Christopher Wheeldon’s Within the Golden Hour finale breaks the coupling with a whizzing cast of fourteen—to be followed by a double dose of Frederick Ashton. The Dream—the Scherzo for Oberon (William Bracewell) and Puck (Valentino Zucchetti) and the four fairies, and a pas de deux for Titania (Laura Morera) and Oberon (Alexander Campbell)—and then his act I pas de deux from La Fille mal gardée (music Ferdinand Hérold), a joyful crowd pleaser, especially in the charming pairing of Anna Rose O’Sullivan (Lise) with mischievously flashy Marcelino Sambé (Colas).

The passionate kiss between young lovers in life and lovers on stage, Francesca Hayward and Cesar Corrales, in MacMillan’s and Prokofiev’s Romeo and Juliet, couldn't be more real. But Sidi Larbi Cherkaoui’s tortured solo for Natalia Osipova as Medusa to Purcell’s (soprano Ailish Tynan) divine baroque score again fails to move me.

Wayne McGregor’s ‘I now, I then’ from Woolf Works brings Edward Watson back from retirement to reprise his suicidal Septimus Smith damaged by war. Calvin Richardson is his remembered brother-in-arms, and their duet is wonderfully effective. Wife Akane Takada woefully completes the divided trio.

Then come the Don Quixote fireworks, already described, before we are proudly shown the Doncaster Dances film. And then a half-hour of speakeasy partying with saucy musical number following musical number: MacMillan’s Elite Syncopations, music by Scott Joplin and other ragtime composers. A stage filled with distancing and not so distancing couples in costumes that look painted on to their sleek bodies is meant to send us off to bed happy. The dancers’ visible delight in being back on home ground is infectious.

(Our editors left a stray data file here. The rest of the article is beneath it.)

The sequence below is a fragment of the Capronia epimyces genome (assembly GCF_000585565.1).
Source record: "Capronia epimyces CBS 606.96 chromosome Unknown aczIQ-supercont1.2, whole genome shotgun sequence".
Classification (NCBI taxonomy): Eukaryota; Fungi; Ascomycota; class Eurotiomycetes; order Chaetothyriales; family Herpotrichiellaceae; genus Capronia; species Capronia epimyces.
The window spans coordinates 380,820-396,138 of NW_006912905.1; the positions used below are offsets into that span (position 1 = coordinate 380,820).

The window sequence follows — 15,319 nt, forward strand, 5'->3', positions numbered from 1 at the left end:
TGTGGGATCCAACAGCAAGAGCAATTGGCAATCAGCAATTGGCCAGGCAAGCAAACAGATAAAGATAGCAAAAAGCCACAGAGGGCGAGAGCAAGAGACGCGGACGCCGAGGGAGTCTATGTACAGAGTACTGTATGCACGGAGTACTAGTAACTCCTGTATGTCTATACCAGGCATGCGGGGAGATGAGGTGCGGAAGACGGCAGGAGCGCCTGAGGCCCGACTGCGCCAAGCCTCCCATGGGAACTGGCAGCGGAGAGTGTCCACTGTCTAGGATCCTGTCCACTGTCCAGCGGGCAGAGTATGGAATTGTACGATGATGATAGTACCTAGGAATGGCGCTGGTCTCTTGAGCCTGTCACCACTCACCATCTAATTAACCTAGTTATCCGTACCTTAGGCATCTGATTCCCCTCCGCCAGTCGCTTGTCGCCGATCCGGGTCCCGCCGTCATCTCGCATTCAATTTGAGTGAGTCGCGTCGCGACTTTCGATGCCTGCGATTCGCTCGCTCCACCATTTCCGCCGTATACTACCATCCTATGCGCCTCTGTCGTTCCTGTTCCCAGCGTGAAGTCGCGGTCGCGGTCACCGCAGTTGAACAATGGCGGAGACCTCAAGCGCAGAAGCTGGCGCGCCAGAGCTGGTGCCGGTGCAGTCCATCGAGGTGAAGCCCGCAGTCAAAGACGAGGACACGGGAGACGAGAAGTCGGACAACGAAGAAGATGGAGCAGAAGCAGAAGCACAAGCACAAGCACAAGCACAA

O’Hare talks of tenacity and how he selected the repertoire; McGregor of “collective intelligence at play”; a pregnant Lauren Cuthbertson (principal dancer) talks of being in awe of the dancers; Kristen McNally and Christina Arestis of favourite character roles; Thomas Whitehead, a RB dancer for twenty-six years, looks ahead to future decades; Gary Avis and Samantha Raine of how hard it is to coach hands-off; rehearsal director and character dancer Christopher Saunders gets emotional… they all talk of how emotional it is to be back.

Saunders says he is proud of the level of performance and dedication—indeed! The evening is heart-warming and special. And fantastic value: buy an online ticket, donate, we need them as much as they need us for our mutual wellbeing in unconscionable times.

Reviewer: Vera Liber